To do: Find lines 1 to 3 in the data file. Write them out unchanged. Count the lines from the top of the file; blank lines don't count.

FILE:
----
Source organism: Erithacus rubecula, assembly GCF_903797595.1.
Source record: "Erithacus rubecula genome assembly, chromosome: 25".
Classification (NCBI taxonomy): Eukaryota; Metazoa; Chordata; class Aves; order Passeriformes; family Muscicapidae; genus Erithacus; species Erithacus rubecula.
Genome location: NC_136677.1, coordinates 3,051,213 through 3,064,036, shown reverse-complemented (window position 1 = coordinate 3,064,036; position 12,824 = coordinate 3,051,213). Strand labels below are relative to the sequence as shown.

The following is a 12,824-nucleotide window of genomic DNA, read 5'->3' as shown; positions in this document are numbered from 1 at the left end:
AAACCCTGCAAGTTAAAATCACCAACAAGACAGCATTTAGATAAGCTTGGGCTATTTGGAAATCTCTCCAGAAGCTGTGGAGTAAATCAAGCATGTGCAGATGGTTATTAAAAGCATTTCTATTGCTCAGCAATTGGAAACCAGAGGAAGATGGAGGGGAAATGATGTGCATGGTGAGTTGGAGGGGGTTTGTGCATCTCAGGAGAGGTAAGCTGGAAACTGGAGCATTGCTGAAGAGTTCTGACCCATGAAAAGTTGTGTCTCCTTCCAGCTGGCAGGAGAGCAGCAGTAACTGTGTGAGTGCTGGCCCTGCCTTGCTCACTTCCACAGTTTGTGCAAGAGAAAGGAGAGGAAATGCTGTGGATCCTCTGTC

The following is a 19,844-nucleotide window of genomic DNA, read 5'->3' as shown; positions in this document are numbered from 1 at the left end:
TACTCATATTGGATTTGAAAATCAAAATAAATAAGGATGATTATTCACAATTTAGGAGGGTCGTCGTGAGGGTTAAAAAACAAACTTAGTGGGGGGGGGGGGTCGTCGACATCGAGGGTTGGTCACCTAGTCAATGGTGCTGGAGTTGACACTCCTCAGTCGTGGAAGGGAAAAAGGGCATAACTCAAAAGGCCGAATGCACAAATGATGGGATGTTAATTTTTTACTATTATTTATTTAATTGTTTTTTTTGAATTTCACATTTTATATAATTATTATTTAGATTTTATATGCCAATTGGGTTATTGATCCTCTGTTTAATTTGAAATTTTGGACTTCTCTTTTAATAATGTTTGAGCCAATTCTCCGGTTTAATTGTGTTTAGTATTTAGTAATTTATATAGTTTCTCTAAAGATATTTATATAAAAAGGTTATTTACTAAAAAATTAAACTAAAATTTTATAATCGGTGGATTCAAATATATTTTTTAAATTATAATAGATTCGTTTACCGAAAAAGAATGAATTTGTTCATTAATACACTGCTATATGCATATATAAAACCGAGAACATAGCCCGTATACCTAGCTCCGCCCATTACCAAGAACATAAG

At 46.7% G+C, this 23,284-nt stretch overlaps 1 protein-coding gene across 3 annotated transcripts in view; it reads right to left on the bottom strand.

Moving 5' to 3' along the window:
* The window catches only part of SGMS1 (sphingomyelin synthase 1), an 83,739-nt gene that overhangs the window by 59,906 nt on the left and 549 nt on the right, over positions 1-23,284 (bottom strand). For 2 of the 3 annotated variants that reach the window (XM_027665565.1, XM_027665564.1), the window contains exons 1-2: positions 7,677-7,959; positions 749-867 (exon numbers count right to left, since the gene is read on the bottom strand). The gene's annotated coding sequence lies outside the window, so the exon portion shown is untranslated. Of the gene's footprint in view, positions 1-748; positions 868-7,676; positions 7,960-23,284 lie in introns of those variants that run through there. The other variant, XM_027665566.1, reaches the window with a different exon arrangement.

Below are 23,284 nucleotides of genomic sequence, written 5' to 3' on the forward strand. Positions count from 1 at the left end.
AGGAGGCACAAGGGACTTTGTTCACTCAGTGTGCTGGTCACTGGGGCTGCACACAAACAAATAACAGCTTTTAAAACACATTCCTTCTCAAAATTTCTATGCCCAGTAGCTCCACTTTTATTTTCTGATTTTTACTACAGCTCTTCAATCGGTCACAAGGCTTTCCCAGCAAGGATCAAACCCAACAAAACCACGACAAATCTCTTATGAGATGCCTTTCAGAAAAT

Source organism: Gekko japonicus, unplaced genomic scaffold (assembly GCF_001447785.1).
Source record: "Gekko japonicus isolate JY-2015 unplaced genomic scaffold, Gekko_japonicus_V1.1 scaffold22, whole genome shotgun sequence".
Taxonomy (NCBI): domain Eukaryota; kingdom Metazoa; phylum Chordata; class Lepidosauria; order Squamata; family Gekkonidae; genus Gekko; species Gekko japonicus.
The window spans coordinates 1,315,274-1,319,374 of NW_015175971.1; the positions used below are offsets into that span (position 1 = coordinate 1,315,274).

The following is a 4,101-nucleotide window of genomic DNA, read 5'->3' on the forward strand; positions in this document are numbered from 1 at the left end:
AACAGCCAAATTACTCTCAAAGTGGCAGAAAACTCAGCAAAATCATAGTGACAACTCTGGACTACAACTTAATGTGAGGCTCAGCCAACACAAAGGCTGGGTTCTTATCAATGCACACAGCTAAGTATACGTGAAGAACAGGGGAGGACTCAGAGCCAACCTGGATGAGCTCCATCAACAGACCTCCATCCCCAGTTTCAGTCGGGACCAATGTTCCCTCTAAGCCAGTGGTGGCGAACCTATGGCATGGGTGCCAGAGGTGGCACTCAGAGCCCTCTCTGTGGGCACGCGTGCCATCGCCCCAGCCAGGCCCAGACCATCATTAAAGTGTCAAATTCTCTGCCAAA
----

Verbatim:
Source organism: Erithacus rubecula, assembly GCF_903797595.1.
Source record: "Erithacus rubecula genome assembly, chromosome: 25".
Classification (NCBI taxonomy): Eukaryota; Metazoa; Chordata; class Aves; order Passeriformes; family Muscicapidae; genus Erithacus; species Erithacus rubecula.